The servo comes with a thick plastic horn that works very well with some slight modification. The stock bolt mounting hole just needs to be drilled/reamed out slightly and it will fit snug. The plastic is hardy enough that I’ve never had a breakage or stripping issue in over 14 months of heavy use (with 3 of these servos).
Ok, so lets talk battery placement. If you have a Trail Honcho you are fine (they come with the mount up front) but if you have the JK RTR you will need to relocate. The parts you need should be in your extra trees (they were for mine when I purchased one a year ago). Click here to check out an excellent guide on the procedure over at Axial’s site. Getting that battery up front will make a huge difference when climbing.
So yeah, at this point you should have a serious trail machine. When we drop Part 4 of this guide we’ll take a look at over/ under drive gears, what exactly they do, and if they are right for you.
Click Here for more Axial news on BigSquidRC.
When I posted my first Everybody’s Scalin’ video on our YouTube channel a couple weeks back, user “Bad Wobble” asked if I could provide an update on my Gmade Sawback. Well Mr. Wobble, it’s your lucky day! The “first impressions” article I wrote went up a few months ago (view it right here), and in the time that’s passed I’ve put a few miles on the odometer. Time for an update.
You may of noticed I switched drivers and tires since last time. Yeah, the first driver I picked was a little small (people didn’t hesitate to let me know this, heh) but the new “Hunter Dan” figure from Cabelas is just about right. I had to make a few modifications with my dremel to get him to fit (Dan no longer has feet) but now he’s perfect. The second big change was putting on a set of Pro-Line TSL’s (the smaller ones, NOT the XL’s) as they perform extremely well and look great.
I guess the biggest news to report is that there isn’t much news to report. My initial thoughts are still pretty much how I feel today. It’s not going to replace your Axial SCX10 but it’s still a stout little truck. The only problem I had with mine were the stock driveshafts – the yokes are pretty weak and snap easily. I replaced them with Axial Wild Boars (they are a direct fit) and I haven’t had any problems since. Despite the transmission being loud as heck and the ring and pinions being made of a cheap pot metal it’s held up fine with no other breakage to report. My leafs are still springy with no sag and provide good articulation for what they are. The axle hop that happens when fighting for traction on certain obstacles really adds to the overall charm. You can see what I mean in the video I linked above. I’m not trying to give this a free pass for having a stiff suspension…but come on man, that’s kinda what you are paying for here. You want an authentic experience and it gives it to you – I’ve had my teeth rattled driving a 1:1 1942 Willy’s MB and I’d imagine Hunter Dan would probably be able to relate.
All in all I really enjoy the Sawback and it’s found a permanent spot in my collection. It handles very realistically and is great fun when trying to tackle the terrain accordingly. A hardcore bashing scaler this is not though, so if you want an all out performance machine you should look elsewhere. For the hobbyist that loves the iconic look of the classic Jeep and/or that wants to dip their toes into the waters of extreme scale suspension I think you’ll be happy.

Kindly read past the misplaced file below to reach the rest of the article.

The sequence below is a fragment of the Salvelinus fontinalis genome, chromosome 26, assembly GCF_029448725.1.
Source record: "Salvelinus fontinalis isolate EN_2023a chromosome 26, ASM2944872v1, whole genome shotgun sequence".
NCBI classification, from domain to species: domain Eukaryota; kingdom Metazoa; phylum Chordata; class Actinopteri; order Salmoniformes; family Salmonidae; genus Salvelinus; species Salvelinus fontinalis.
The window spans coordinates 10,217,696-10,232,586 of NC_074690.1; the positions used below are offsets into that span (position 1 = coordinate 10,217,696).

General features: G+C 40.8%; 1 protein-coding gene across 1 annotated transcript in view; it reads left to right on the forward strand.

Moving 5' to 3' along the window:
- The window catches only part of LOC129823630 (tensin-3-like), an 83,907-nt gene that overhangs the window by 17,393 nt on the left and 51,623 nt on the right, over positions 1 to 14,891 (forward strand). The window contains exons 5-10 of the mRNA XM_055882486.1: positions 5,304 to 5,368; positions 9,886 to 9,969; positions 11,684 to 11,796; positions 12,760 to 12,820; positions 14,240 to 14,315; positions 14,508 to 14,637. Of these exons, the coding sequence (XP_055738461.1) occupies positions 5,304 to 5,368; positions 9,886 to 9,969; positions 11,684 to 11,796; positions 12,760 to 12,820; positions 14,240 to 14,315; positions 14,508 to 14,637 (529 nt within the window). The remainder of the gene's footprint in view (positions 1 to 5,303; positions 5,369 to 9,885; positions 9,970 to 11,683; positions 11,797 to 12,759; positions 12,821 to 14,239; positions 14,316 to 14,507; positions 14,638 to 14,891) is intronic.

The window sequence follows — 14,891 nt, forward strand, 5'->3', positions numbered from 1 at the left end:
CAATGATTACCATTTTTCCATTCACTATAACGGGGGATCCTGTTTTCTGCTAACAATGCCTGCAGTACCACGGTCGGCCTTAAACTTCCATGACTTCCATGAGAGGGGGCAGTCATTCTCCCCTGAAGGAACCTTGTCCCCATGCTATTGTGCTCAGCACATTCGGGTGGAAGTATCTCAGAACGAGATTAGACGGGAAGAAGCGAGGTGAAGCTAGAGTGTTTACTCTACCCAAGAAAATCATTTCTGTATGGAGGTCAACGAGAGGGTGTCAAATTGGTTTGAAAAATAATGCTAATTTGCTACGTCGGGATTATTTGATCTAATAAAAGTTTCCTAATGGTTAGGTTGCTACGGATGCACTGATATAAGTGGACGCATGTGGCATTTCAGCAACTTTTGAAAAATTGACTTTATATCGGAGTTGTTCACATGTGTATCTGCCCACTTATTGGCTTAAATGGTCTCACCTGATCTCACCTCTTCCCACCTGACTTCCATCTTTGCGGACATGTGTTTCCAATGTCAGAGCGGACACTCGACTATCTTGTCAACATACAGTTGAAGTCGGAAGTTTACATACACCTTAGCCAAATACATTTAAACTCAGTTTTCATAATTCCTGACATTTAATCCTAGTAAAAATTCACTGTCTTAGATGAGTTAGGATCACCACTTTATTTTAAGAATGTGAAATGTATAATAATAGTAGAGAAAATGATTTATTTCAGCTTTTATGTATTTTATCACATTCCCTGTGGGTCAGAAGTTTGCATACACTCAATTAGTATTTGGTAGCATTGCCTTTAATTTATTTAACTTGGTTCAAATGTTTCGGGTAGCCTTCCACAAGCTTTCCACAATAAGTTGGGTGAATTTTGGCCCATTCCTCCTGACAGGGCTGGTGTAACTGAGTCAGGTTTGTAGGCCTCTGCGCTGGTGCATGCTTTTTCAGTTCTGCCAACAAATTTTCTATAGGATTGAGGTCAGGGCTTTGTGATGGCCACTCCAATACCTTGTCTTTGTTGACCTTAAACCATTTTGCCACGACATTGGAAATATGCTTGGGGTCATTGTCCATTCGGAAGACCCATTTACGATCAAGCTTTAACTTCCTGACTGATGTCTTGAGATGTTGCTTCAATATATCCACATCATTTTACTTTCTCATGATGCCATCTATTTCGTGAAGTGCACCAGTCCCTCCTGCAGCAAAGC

Gmade Sawback Gallery
Want to see more Gmade news? Click here.
This week I’m taking a break from the standard “written” column to debut a new YouTube video series. I’ll be doing an episode about once a month and will try to give it a “Wide World of Sports®” vibe that covers all different areas of scale rc (trails, monster trucks, drag racing, sand rails, hill climbing, etc). This first video features both my modified RECON G6 edition Axial SCX10 and bone stock Gmade Sawback. Myself and good friend Mike Ewens took them to the banks of the Missouri River for some wooded trailing and had a blast on a very chilly day.
A couple pieces of housekeeping before we go. In case you missed it earlier this week I started a build series converting an Axial Deadbolt into a high flying mega truck. Part 2 should go live early next week. I’ve been testing the truck and it’s a beast! Also, do you have a cool build/ride that you want to showcase to the scale community? Shoot an e-mail to showmescalers at gmail dot com and if you have some pretty pictures of your rig doin’ work you could see it right here (and score a few Big Squid RC stickers to boot).
I’d also like to thank all the readers who have thus far been reading my scale ramblings every Friday. I have quite a bit planned as far as builds, event coverage, and how-to’s for 2014….if it would ever stop snowing! It’s getting to the point where if I ever plan on getting outside again I’m going to need to build a Kyosho Blizzard. Hmm, a Blizzard does sound pretty cool, right?
Exceed announced their RTR Mad Torque 6×6 last week and it’s caused quite a stir in the scale/crawling community. Regardless of what you think of the actual truck (personally, I think it looks pretty cool) it shows that 6×6 trucks are growing in popularity. In many cases they are actually 6x6x6 (that means six wheel drive with six wheel steering). It’s becoming more and more common to see one of these monstrosities out at your local bash/crawling spot. To this point they are all custom built but I expect to see those Mad Torques start popping up at club meets soon.
Most of the 6×6′s I’ve seen locally are Tamiya Clodbuster based due to the simplicity of not needing to mess with extra driveshafts (Clods are motor on axle i.e. no driveshafts or central transmissions, the new Exceed is the same setup) but shaft driven stuff is gaining in popularity due to the availability of Axial axles and parts. The 2nd axle typically has two output shafts in which the backside connects to a standard third axle via driveshaft. It’s not very complicated and just requires a few additional axle pieces and an extra set of shocks to hook up to the back of the frame.